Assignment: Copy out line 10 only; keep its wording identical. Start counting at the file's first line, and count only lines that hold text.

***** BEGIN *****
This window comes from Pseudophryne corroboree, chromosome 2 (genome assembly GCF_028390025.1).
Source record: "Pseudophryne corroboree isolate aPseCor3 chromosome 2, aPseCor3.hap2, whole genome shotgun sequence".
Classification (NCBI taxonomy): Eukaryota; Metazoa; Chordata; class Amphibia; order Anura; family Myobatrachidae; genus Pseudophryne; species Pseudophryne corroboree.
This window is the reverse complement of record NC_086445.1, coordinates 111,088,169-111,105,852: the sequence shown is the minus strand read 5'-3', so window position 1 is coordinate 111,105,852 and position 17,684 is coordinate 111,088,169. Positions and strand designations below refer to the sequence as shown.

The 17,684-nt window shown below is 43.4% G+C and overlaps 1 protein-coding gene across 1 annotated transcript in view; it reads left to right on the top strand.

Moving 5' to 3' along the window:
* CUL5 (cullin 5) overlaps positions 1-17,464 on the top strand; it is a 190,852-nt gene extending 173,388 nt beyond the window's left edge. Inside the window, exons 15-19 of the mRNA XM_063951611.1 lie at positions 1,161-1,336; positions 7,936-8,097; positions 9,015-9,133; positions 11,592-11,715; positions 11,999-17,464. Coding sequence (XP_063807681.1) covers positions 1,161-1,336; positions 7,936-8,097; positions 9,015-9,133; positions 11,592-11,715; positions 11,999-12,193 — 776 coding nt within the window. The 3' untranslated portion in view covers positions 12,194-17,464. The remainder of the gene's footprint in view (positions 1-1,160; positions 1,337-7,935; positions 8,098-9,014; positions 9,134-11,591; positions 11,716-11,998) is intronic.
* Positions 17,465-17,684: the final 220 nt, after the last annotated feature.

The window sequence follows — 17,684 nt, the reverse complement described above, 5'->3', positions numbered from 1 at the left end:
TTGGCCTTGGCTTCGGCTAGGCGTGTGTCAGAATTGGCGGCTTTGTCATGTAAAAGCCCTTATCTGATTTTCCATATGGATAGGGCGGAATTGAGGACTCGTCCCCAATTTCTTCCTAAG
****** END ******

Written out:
TTGGCCTTGGCTTCGGCTAGGCGTGTGTCAGAATTGGCGGCTTTGTCATGTAAAAGCCCTTATCTGATTTTCCATATGGATAGGGCGGAATTGAGGACTCGTCCCCAATTTCTTCCTAAG